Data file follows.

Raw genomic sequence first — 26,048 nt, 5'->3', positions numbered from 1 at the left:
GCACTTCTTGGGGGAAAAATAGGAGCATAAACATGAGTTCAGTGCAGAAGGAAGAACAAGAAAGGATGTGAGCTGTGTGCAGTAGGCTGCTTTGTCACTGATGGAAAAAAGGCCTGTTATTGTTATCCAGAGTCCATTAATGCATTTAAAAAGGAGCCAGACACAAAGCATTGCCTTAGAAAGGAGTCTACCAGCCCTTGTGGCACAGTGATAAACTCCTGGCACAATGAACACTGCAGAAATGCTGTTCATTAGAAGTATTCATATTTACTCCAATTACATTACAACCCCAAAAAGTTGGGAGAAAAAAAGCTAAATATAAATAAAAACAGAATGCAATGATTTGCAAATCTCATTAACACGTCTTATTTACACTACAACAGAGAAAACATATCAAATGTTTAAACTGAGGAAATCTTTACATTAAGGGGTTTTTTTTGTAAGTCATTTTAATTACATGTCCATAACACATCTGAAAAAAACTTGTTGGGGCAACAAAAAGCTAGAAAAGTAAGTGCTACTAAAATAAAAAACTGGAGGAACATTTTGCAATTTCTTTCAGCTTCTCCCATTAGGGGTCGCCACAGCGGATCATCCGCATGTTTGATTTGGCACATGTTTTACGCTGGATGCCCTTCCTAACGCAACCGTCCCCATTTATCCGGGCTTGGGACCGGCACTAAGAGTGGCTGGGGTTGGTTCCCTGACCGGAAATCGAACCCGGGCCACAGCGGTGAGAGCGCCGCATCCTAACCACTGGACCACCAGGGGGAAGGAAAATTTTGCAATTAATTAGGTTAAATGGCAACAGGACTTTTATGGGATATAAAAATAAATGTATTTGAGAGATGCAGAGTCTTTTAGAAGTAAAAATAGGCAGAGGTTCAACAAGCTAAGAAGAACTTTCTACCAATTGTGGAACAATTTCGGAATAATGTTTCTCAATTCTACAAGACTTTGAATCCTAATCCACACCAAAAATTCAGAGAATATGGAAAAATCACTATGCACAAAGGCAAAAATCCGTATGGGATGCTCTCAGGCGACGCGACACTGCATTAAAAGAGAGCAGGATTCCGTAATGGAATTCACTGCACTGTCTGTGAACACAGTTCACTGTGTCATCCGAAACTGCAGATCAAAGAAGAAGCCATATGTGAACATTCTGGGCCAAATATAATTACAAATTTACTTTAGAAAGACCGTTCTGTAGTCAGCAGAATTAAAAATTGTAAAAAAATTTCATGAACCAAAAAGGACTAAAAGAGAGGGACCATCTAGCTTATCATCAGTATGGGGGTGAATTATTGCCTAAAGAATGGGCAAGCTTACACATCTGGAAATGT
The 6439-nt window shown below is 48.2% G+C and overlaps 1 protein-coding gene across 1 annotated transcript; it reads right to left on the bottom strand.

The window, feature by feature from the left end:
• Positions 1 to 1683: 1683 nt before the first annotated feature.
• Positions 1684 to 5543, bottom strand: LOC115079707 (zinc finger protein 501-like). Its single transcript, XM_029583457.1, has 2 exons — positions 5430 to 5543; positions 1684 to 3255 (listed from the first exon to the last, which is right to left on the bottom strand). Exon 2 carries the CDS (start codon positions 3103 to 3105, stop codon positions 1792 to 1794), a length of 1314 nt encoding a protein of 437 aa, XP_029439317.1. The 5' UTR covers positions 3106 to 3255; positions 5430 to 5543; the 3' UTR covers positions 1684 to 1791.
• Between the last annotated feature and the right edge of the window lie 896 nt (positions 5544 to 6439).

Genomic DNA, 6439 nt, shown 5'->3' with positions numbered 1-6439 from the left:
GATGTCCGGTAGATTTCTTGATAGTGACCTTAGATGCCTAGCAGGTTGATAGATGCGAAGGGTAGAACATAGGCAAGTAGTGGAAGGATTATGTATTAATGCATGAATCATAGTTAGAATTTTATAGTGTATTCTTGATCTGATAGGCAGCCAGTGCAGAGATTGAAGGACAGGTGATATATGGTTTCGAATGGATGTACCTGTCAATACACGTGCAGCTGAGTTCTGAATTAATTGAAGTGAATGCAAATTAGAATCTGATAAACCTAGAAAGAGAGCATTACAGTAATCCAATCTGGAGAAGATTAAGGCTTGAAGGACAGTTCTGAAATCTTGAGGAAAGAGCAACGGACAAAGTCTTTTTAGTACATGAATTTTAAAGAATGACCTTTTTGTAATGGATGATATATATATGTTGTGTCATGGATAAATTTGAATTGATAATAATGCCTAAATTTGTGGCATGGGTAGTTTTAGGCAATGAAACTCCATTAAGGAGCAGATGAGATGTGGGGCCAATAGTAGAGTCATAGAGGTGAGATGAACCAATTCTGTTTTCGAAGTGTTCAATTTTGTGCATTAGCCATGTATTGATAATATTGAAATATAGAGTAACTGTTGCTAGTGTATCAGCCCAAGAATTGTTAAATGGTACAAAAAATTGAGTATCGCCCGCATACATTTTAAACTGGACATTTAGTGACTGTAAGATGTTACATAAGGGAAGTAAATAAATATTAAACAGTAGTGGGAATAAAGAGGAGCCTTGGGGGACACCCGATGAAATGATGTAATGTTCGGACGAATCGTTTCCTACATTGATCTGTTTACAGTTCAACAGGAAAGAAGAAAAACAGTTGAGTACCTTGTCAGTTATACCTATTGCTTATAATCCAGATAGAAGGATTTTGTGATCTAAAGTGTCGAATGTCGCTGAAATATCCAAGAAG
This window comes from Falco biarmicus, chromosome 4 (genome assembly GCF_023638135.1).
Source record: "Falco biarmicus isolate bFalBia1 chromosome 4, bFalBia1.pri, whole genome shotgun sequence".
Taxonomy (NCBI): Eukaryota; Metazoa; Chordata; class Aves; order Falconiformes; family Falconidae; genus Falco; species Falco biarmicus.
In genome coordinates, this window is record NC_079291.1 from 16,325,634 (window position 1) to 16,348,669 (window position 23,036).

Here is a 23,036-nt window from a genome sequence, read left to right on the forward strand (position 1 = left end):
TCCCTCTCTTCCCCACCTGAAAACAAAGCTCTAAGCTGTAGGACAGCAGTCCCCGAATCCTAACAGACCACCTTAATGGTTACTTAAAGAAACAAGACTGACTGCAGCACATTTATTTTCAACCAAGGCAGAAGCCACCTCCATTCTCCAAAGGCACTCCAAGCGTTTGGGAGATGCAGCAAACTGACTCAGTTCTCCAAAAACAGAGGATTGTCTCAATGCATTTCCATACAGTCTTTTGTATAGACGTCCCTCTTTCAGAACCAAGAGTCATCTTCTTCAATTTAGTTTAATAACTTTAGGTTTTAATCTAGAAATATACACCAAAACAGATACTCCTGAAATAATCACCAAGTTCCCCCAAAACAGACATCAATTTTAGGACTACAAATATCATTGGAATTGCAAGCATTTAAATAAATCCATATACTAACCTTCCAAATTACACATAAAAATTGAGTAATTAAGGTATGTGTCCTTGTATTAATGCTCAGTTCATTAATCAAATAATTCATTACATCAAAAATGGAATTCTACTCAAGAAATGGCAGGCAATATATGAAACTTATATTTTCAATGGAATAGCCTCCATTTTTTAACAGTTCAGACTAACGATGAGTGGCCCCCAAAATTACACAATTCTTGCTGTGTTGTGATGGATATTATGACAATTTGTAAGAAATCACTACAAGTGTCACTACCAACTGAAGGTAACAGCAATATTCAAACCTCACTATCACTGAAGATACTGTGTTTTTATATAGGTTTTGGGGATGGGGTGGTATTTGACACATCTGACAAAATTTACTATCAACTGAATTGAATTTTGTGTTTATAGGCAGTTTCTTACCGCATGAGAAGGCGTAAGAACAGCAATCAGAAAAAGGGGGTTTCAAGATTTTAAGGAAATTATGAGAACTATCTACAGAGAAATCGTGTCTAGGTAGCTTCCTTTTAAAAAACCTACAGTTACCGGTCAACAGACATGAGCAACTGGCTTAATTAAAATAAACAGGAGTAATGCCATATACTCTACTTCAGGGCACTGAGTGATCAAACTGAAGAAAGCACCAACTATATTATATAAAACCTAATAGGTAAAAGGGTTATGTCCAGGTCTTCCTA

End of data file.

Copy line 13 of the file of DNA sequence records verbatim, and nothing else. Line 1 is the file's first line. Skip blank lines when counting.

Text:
In genome coordinates, this window is record NC_079291.1 from 16,325,634 (window position 1) to 16,348,669 (window position 23,036).